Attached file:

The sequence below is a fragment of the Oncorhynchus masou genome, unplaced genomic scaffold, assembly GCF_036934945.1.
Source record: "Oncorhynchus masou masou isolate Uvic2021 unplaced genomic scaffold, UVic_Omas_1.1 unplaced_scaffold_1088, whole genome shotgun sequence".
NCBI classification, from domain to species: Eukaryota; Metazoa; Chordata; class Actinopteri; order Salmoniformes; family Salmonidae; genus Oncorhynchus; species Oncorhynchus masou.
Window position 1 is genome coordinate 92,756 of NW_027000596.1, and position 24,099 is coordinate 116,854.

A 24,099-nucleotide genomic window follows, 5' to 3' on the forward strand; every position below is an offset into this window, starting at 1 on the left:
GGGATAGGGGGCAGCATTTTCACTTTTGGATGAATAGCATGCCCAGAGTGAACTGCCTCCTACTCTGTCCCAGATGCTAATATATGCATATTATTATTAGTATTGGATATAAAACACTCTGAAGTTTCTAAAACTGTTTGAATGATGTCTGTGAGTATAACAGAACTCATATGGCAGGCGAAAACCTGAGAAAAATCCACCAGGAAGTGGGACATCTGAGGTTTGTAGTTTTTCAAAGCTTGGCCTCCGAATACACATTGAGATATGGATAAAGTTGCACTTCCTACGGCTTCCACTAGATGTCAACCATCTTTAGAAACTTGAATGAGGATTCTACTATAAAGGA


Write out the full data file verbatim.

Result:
The sequence below is a fragment of the Oncorhynchus masou genome, unplaced genomic scaffold, assembly GCF_036934945.1.
Source record: "Oncorhynchus masou masou isolate Uvic2021 unplaced genomic scaffold, UVic_Omas_1.1 unplaced_scaffold_1088, whole genome shotgun sequence".
NCBI classification, from domain to species: Eukaryota; Metazoa; Chordata; class Actinopteri; order Salmoniformes; family Salmonidae; genus Oncorhynchus; species Oncorhynchus masou.
Window position 1 is genome coordinate 92,756 of NW_027000596.1, and position 24,099 is coordinate 116,854.

A 24,099-nucleotide genomic window follows, 5' to 3' on the forward strand; every position below is an offset into this window, starting at 1 on the left:
GGGATAGGGGGCAGCATTTTCACTTTTGGATGAATAGCATGCCCAGAGTGAACTGCCTCCTACTCTGTCCCAGATGCTAATATATGCATATTATTATTAGTATTGGATATAAAACACTCTGAAGTTTCTAAAACTGTTTGAATGATGTCTGTGAGTATAACAGAACTCATATGGCAGGCGAAAACCTGAGAAAAATCCACCAGGAAGTGGGACATCTGAGGTTTGTAGTTTTTCAAAGCTTGGCCTCCGAATACACATTGAGATATGGATAAAGTTGCACTTCCTACGGCTTCCACTAGATGTCAACCATCTTTAGAAACTTGAATGAGGATTCTACTATAAAGGA